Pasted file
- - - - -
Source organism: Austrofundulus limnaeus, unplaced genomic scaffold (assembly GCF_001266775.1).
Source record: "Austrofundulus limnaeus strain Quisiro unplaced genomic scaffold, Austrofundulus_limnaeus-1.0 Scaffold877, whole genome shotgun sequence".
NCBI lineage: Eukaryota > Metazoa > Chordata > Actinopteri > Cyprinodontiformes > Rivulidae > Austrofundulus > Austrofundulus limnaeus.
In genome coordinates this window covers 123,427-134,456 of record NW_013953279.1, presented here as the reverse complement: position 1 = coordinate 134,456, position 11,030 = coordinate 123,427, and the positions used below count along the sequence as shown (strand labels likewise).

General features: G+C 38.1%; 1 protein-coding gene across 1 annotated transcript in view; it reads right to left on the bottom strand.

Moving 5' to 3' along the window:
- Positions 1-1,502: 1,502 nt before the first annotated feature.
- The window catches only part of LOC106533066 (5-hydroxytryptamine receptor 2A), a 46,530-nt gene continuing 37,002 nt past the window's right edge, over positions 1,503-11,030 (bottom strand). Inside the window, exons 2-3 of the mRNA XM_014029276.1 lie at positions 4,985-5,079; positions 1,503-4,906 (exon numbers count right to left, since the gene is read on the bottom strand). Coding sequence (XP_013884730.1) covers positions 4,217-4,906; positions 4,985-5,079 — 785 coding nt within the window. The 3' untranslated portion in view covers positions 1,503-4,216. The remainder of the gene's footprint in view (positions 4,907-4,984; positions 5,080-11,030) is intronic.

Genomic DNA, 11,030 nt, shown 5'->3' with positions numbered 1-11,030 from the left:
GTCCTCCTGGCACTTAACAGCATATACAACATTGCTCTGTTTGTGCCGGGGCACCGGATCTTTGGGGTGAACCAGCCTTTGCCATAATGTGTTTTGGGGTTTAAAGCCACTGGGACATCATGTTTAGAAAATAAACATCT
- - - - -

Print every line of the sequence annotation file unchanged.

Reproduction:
Source organism: Austrofundulus limnaeus, unplaced genomic scaffold (assembly GCF_001266775.1).
Source record: "Austrofundulus limnaeus strain Quisiro unplaced genomic scaffold, Austrofundulus_limnaeus-1.0 Scaffold877, whole genome shotgun sequence".
NCBI lineage: Eukaryota > Metazoa > Chordata > Actinopteri > Cyprinodontiformes > Rivulidae > Austrofundulus > Austrofundulus limnaeus.
In genome coordinates this window covers 123,427-134,456 of record NW_013953279.1, presented here as the reverse complement: position 1 = coordinate 134,456, position 11,030 = coordinate 123,427, and the positions used below count along the sequence as shown (strand labels likewise).

General features: G+C 38.1%; 1 protein-coding gene across 1 annotated transcript in view; it reads right to left on the bottom strand.

Moving 5' to 3' along the window:
- Positions 1-1,502: 1,502 nt before the first annotated feature.
- The window catches only part of LOC106533066 (5-hydroxytryptamine receptor 2A), a 46,530-nt gene continuing 37,002 nt past the window's right edge, over positions 1,503-11,030 (bottom strand). Inside the window, exons 2-3 of the mRNA XM_014029276.1 lie at positions 4,985-5,079; positions 1,503-4,906 (exon numbers count right to left, since the gene is read on the bottom strand). Coding sequence (XP_013884730.1) covers positions 4,217-4,906; positions 4,985-5,079 — 785 coding nt within the window. The 3' untranslated portion in view covers positions 1,503-4,216. The remainder of the gene's footprint in view (positions 4,907-4,984; positions 5,080-11,030) is intronic.

Genomic DNA, 11,030 nt, shown 5'->3' with positions numbered 1-11,030 from the left:
GTCCTCCTGGCACTTAACAGCATATACAACATTGCTCTGTTTGTGCCGGGGCACCGGATCTTTGGGGTGAACCAGCCTTTGCCATAATGTGTTTTGGGGTTTAAAGCCACTGGGACATCATGTTTAGAAAATAAACATCT